In battle over Johnson & Johnson's baby powder, asbestos opens a new legal front

A combination of handout photographs used in a report analysing a sample of Johnson's Baby Powder from 1978, entered in court as a plaintiff's exhibit in a case against Johnson & Johnson, is pictured in this undated handout photo, on Nov 9, 2018.
A combination of handout photographs used in a report analysing a sample of Johnson's Baby Powder from 1978, entered in court as a plaintiff's exhibit in a case against Johnson & Johnson, is pictured in this undated handout photo, on Nov 9, 2018.PHOTO: REUTERS

NEW YORK (NYTIMES) - The memos were concise and direct.

An executive at Johnson & Johnson said the main ingredient in its best-selling baby powder could potentially be contaminated by asbestos, the dangerous mineral that can cause cancer. He recommended to senior staff in 1971 that the company "upgrade" its quality control of talc.

Two years later, another executive raised a red flag, saying the company should no longer assume that its talc mines were asbestos-free. The powder, he said, sometimes contained materials that "might be classified as asbestos fibre".

The carcinogen, which often appears underground near talc, has been a concern inside the company for decades. In hundreds of pages of memos, executives worried about a potential government ban of talc, the safety of the product and a public backlash over Johnson's Baby Powder, a brand built on a reputation for trustworthiness and health.

Executives proposed new testing procedures or replacing talc outright, while trying to discredit research suggesting that the powder could be contaminated with asbestos, according to corporate documents unearthed by litigation, government records obtained by The New York Times through the Freedom of Information Act, and interviews with scientists and lawyers.

In one instance, Johnson & Johnson demanded the government block unfavourable findings from being made public. An executive ultimately won assurances from an official at the Food and Drug Administration that the findings would be issued only "over my dead body", a memo summarising the meeting said.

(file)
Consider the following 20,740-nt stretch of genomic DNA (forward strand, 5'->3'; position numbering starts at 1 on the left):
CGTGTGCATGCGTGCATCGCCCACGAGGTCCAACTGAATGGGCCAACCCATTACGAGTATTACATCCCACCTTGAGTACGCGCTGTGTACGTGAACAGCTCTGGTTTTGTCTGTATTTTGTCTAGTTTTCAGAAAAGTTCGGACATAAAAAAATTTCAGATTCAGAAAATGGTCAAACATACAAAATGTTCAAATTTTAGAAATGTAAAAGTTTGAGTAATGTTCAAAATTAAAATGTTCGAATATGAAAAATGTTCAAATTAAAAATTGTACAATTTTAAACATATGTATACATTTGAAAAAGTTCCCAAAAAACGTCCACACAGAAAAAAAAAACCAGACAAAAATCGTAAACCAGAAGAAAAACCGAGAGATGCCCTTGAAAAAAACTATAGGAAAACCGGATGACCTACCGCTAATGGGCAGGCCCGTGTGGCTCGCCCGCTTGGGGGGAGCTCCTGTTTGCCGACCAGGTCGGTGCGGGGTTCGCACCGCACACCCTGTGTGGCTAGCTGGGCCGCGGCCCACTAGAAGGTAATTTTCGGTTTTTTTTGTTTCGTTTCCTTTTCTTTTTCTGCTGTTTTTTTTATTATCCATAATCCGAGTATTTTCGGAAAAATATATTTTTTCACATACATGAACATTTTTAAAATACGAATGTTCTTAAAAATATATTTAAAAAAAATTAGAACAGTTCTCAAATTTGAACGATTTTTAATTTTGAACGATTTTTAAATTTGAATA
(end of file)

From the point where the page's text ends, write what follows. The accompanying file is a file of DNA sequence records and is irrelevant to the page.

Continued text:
Those efforts are now forming the crux of a new legal front in a long-running battle over Johnson's Baby Powder, potentially leaving the company exposed in nearly 12,000 lawsuits across the country claiming that the product can cause cancer.

This summer, 22 women with ovarian cancer successfully sued the company, arguing that Johnson & Johnson knew about the connection between talc and asbestos. A jury in St Louis awarded them US$4.69 billion, one of the largest personal injury verdicts ever.

The company lost two other cases this year, in California and New Jersey, brought by people with mesothelioma, a cancer of the lining of internal organs that is associated with asbestos.

The prospect of asbestos "puts the defence in a much more difficult position", said Nathan Schachtman, a lawyer who has defended asbestos companies. "You get a much higher degree of indignation from juries."

Shares of Johnson & Johnson dropped 10 per cent on Friday on an article by Reuters about the asbestos concerns related to Johnson's Baby Powder.

Johnson & Johnson is appealing against the three asbestos-related cases. The company has won three cases related to mesothelioma, while four others were declared mistrials.

The company defends the safety of its baby powder, saying it has never contained asbestos and the claims are based on "junk science". Johnson & Johnson says the lawyers in the cases have "cherry-picked" the memos, and that they instead show the company's focus on safety.

"Johnson & Johnson's talc has been tested by scientists at multiple entities since the early 1970s up to the present," said Peter Bicks, a partner at Orrick, one of the law firms representing the company in the lawsuits. "None of these routine tests over the past 50 years detected the presence of asbestos."

For more than a century, Johnson & Johnson has promoted its baby powder as pure and gentle enough for babies' bottoms, a product that mothers can trust, made by a company that puts customers first.